Wyoming Water Resources Center
Investigators: James F. Booker and Ari M. Michelsen, Department of Agricultural Economics and Wyoming Water Resources Center, University of Wyoming.
Purpose: The general problem of irrigation management under limited water supplies has been extensively studied, but little work has formally addressed the sequential and uncertain nature of farm production decisions. If the annual water supply is an allotment from storage, then each decision to irrigate can be considered one of irreversible investment. The objective of this research is to better understand these investment decisions when water supplies and related weather conditions are uncertain.
Methods: A mathematical modeling technique know as discrete stochastic programming is used to simulate irrigators' water management decisions under uncertainty. This approach improves upon others used to estimate drought damages by explicitly recognizing that cropping and management decisions must be made with only imperfect knowledge of water supply conditions and future weather conditions. In the example presented here, we apply this technique to the Eden-Farson region of Wyoming's Green River Basin. Irrigation water is derived from snowpack in the Wind River Mountains and is delivered by the Eden Valley Irrigation and Drainage District from storage in the Big Sandy and Eden Valley Reservoirs. Alfalfa hay and grass hay are the dominant crops. Fertilizer and irrigation decisions must be committed before the annual water allotment is known with certainty.
We assume that irrigators seek to maximize profit over the range of possible irrigation supplies in their choice of fertilizer use and their water management decisions. Fertilizer applications are chosen based on snowpack estimates available in early March. The irrigation season is represented by a first and second irrigation. The level of irrigation and its allocation among hay stands during the first irrigation uses a forecast of the yearly water allotment provided mid-May by the irrigation district. Decisions in the second irrigation period make use of the final water allotment for the year; thus there is no uncertainty in this final period.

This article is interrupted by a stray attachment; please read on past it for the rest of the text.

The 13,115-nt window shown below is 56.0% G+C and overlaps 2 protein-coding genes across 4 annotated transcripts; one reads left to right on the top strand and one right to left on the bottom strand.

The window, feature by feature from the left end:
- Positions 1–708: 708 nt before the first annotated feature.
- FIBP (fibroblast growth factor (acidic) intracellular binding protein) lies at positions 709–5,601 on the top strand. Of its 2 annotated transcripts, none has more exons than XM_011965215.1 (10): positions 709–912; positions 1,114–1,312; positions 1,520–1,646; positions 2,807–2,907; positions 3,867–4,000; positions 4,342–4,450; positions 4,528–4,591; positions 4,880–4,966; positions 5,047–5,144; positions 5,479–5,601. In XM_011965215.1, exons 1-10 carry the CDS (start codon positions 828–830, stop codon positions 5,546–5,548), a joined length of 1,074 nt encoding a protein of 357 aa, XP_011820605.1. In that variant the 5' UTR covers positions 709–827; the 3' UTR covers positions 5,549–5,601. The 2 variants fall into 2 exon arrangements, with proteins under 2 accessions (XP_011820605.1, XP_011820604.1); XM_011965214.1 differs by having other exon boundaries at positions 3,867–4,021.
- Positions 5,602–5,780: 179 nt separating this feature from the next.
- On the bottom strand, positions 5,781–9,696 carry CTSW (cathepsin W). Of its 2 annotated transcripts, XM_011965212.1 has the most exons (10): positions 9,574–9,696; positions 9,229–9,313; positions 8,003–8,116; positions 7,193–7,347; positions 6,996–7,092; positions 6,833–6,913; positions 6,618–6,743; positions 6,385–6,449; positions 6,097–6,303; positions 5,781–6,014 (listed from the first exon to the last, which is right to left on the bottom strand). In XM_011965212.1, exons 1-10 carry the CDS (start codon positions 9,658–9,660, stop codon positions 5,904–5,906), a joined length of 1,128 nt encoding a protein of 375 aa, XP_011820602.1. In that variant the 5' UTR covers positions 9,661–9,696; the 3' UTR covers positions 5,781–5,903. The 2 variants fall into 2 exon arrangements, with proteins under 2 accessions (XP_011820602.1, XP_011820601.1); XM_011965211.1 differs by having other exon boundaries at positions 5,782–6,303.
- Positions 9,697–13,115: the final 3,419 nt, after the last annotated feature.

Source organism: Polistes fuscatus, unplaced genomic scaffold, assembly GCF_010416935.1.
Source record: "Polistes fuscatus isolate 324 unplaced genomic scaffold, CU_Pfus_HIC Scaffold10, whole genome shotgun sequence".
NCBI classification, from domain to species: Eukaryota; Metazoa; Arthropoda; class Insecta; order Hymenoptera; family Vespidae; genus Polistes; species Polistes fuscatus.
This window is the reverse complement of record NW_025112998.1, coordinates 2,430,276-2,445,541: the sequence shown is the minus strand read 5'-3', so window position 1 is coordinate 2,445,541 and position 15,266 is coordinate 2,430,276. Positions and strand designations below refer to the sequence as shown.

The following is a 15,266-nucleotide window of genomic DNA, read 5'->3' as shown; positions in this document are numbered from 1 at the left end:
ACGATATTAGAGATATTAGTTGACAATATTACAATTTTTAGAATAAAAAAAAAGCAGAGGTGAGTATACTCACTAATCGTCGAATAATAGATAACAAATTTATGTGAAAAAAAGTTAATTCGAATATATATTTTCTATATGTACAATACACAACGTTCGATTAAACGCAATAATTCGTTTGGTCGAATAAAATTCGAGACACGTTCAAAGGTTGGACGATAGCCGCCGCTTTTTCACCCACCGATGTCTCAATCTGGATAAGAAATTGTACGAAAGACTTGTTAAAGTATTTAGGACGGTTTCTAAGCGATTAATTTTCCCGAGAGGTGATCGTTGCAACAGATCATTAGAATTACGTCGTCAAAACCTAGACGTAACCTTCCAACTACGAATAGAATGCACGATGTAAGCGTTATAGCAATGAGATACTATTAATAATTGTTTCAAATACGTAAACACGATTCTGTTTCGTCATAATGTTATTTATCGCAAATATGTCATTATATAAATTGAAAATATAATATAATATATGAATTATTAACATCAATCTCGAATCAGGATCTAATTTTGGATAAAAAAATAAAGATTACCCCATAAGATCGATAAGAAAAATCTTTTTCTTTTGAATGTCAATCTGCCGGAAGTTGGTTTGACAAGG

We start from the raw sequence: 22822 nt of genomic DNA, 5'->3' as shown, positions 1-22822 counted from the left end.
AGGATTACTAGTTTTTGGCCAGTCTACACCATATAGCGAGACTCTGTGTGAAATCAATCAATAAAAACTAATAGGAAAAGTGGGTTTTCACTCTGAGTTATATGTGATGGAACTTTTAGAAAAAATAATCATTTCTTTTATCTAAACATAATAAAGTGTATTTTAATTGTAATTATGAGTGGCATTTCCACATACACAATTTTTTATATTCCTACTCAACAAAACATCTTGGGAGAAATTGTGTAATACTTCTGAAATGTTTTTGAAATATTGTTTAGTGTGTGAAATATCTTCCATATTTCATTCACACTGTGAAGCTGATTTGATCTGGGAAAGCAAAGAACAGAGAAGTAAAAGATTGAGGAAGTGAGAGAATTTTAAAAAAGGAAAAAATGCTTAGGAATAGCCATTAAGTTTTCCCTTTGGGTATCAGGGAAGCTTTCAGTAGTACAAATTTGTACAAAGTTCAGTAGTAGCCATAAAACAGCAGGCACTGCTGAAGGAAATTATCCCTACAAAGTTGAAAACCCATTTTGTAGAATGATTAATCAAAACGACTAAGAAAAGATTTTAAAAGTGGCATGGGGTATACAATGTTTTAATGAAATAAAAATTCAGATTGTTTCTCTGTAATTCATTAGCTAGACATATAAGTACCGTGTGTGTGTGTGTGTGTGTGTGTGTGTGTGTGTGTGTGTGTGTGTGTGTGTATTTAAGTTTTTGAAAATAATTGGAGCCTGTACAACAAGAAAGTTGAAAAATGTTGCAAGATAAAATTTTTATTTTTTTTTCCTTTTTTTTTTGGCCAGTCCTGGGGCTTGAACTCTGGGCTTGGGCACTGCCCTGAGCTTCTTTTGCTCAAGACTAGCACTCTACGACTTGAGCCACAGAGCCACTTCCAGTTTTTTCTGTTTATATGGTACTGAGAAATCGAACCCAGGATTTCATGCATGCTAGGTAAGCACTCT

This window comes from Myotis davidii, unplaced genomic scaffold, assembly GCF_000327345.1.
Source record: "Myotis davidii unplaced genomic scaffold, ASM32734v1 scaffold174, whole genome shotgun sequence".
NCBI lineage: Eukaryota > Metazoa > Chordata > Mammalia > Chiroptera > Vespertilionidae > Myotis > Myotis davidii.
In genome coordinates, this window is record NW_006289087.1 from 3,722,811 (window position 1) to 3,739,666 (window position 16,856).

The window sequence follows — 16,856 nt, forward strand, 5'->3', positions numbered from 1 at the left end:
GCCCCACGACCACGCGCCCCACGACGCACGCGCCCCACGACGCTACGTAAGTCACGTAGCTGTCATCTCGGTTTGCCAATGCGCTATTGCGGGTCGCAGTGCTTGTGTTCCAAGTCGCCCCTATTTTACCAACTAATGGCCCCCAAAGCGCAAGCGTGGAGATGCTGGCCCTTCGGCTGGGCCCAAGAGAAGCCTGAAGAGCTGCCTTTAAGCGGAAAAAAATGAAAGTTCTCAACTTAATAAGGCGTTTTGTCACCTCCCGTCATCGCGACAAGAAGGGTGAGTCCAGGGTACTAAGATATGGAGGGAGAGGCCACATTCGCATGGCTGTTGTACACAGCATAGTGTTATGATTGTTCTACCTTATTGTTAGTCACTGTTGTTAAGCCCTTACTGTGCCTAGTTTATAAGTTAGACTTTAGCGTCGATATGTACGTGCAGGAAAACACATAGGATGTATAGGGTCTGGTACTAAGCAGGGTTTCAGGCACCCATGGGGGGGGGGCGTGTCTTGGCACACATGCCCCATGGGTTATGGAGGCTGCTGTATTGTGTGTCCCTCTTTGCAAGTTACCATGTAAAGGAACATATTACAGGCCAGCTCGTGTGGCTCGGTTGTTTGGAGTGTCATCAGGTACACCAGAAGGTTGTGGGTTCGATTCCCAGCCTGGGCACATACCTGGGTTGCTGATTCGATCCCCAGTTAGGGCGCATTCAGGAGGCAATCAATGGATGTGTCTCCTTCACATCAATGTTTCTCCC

Results: Irrigator profit, as expected, is greatest when full water supplies are available and there are no surprises. This outcome occurs when full supplies are anticipated (because of high snowpack, for example) at the time fertilization and initial irrigation decisions are made, and full supplies are in fact realized during the final irrigation. Under drought conditions (less than full supplies are realized) or when surprises occur (forecasts are incorrect) profit will be reduced. The graph shows the proportion of the maximum profit level for a range of possible conditions. The greatest reduction in profit occurs when predictions are not accurate and water supplies are unexpectedly found to be inadequate (worst case - right hand side of graph). Even with hay crops it is clearly good management to withhold some water, if possible, until late in the season to ensure that the best stands receive full irrigation.
Future Research: This research is part of a study to quantify the economic damages of drought affecting agriculture in Wyoming's Upper Green River Basin. It is also an important element of a broader effort to investigate the impacts of a severe and sustained drought in the full Colorado River Basin.
Publications: Booker, J., F. Briand, and A. Michelsen. "Sequential Irrigation Decisions with Stochastic Water Supply." Western Agricultural Economics Association Annual Meeting, Colorado Springs, Colorado (1992).
Briand, F., J. Booker, and A. Michelsen. "Water Supply Uncertainty and its Impacts on Profits: Eden-Farson Hay Producers." Fifth Annual Meeting, Wyoming State Section of the American Water Resources Association, Laramie, Wyoming (1992).
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Wyoming Water Resources Center
P.O. Box 3067, University of Wyoming
Laramie, WY 82071-3067
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RESEARCH BRIEFS are published by the Wyoming Water Resources Center with funds provided in part by the US Geological Survey, Department of Interior, as authorized by the Water Resources Research Act of 1984. The research on which this report is based was financed in part by the US Geological Survey, Department of Interior and Wyoming Water Resources Center. The views expressed do not necessarily represent those of the Department of Interior or the WWRC. Persons seeking admission, employment, or access to programs at the University of Wyoming shall be considered without regard to race, color, national origin, sex, age, religion, political belief, handicap, or veteran status.
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